Conway’s appointment comes as the firm continues to strengthen its banking and finance practices worldwide with an increased focus on leveraged acquisitions across European jurisdictions.

Conway has 20 years’ experience of representing financial institutions on domestic and international cross-border financing transactions, including leveraged and Islamic finance.

Before Latham, he spent 13 years at White & Case, where he was a partner and helped build the firm’s banking and finance practice in Singapore and establish the leveraged finance practice in Asia.

Jones Day London head John Phillips said: ‘Brian will prove to be a significant boost to our finance capability in London. He is highly experienced in leveraged acquisition finance, which will be beneficial to our global clients as they look to execute deals in Europe’s largest financial hub. The City is a magnet for major multi-jurisdictional financial transactions and Brian has taken a lead role in some of the most significant leveraged financings led out of London over the past decade.’

Meanwhile, King & Spalding‘s lateral hiring programme in the City continues with the addition of Mayer Brown finance partner Angela Hayes to launch its London financial services regulatory practice. The hire is the seventh in a series of partner additions to the London office since the beginning of 2012, bringing the current number of partners to 16. Hayes was head of LG’s financial services regulatory group before joining Mayer Brown in 2008.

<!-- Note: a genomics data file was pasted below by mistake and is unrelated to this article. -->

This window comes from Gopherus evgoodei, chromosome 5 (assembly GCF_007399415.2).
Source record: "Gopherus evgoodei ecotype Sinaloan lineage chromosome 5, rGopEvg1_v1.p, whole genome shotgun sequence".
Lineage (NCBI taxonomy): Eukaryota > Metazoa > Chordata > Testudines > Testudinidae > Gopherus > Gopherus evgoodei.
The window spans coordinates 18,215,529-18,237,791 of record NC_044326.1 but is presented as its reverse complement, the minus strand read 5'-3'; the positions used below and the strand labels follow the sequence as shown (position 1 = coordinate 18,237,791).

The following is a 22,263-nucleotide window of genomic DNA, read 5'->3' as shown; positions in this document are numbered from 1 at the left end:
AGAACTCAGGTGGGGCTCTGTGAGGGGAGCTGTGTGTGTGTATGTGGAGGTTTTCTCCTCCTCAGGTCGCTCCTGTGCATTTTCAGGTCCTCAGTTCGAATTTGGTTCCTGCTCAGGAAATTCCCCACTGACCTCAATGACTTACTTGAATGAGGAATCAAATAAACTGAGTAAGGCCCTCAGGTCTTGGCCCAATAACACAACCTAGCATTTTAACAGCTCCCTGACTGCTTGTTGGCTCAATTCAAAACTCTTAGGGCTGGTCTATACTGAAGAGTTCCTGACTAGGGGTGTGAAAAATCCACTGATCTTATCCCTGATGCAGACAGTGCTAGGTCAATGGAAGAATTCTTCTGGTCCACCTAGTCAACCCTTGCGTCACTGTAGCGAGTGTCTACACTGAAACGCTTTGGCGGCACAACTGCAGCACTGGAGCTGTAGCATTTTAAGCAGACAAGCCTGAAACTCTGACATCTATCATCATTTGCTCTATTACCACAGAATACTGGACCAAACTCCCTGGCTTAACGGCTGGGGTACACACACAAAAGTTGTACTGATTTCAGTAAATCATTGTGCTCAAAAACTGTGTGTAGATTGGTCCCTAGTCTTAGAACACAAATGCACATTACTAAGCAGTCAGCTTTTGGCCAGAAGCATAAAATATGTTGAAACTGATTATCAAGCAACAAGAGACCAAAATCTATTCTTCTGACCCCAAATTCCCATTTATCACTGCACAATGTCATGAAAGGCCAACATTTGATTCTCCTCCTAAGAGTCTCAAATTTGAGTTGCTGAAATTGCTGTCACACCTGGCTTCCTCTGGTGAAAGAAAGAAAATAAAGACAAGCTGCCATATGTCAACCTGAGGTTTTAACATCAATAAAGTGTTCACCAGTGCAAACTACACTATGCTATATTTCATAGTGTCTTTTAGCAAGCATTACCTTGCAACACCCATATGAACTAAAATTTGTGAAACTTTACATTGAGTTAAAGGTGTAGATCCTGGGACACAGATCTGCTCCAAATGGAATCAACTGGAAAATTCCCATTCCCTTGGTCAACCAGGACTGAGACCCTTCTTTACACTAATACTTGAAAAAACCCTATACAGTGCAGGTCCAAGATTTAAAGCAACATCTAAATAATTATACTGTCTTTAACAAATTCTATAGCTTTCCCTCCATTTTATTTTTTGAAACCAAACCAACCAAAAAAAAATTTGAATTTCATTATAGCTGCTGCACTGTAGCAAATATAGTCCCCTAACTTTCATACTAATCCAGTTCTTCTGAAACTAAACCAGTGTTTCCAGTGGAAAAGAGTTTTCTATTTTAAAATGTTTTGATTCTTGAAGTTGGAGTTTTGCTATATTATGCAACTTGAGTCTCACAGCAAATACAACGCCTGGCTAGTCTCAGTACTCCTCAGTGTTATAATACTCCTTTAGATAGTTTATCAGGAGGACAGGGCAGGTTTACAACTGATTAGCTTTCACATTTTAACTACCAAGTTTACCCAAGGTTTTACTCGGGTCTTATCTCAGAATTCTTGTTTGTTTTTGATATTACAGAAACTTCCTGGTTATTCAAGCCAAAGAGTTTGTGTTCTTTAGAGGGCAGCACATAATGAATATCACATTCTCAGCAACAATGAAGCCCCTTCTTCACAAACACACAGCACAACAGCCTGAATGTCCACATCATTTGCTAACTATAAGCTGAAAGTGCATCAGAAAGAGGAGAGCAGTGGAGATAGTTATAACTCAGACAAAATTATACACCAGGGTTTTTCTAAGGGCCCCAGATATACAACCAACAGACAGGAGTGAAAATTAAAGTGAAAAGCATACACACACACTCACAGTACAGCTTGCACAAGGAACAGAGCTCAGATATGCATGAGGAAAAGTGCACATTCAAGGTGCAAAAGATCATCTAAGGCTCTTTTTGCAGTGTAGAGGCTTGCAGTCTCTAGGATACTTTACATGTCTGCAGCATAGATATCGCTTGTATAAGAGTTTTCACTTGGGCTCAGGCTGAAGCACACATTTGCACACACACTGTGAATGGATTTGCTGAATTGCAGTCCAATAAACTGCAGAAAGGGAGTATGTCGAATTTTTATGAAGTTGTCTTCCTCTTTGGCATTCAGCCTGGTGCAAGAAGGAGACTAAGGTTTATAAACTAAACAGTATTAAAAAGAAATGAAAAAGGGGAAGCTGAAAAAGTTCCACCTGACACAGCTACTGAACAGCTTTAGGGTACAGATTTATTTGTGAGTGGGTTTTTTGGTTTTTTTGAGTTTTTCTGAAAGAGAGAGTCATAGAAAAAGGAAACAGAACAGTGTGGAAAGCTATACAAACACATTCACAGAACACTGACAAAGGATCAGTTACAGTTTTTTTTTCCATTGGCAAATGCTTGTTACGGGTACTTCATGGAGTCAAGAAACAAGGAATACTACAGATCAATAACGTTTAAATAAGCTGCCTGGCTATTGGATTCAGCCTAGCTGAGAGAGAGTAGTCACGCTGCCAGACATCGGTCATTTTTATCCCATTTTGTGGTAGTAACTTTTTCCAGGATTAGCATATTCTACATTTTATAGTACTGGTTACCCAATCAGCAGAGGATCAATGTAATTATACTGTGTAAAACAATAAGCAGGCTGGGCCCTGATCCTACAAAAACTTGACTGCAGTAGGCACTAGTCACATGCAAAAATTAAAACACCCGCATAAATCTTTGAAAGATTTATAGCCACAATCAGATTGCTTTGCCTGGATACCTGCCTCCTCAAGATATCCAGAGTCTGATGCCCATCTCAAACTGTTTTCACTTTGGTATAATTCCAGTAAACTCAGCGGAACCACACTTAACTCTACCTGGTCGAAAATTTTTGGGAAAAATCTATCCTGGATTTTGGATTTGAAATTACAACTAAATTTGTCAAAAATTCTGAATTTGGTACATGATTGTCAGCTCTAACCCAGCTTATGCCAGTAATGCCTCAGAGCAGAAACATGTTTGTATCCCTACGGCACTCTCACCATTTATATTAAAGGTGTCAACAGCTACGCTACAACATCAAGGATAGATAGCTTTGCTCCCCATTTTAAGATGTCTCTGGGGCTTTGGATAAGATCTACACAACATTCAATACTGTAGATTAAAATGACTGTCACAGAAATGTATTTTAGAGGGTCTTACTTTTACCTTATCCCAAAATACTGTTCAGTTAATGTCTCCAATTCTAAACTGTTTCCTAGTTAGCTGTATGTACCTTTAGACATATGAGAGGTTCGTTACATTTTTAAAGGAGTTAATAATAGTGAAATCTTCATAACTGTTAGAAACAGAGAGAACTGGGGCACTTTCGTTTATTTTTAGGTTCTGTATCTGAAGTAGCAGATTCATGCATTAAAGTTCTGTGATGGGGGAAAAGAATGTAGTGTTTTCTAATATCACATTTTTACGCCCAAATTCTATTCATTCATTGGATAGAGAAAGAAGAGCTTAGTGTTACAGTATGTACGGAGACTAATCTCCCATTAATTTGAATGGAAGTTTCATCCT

Most recently, King & Spalding recruited Egishe Dzhazoyan from Steptoe & Johnson in June, where he was a dispute resolution partner in London and co-head of the Russia and CIS group. He joined former Steptoe colleague Tom Sprange, as well as Jane Player and Sarah Walker, who joined from Bird & Bird last year.

Financial services regulatory becomes the firm’s second City practice launch this year after the firm opened its London trade practice in May with the hire of Bird & Bird’s head of international trade and customs, Iain MacVay. At the time, King & Spalding told Legal Business its ambition was to double its City base to around 60-75 fee earners by the end of 2014.

King & Spalding’s financial institutions practice co-leader Richard Marooney said: ‘Angela is a strong addition to our financial institutions practice. She expands our roster of finance partners who provide highly sophisticated work for our clients. Financial services regulatory law is a highly complex area of the law—made even more so with the enactment of the Financial Services Act 2012 and creation of the Financial Conduct Authority and Prudential Regulation Authority—and we are fortunate to have Angela join us.’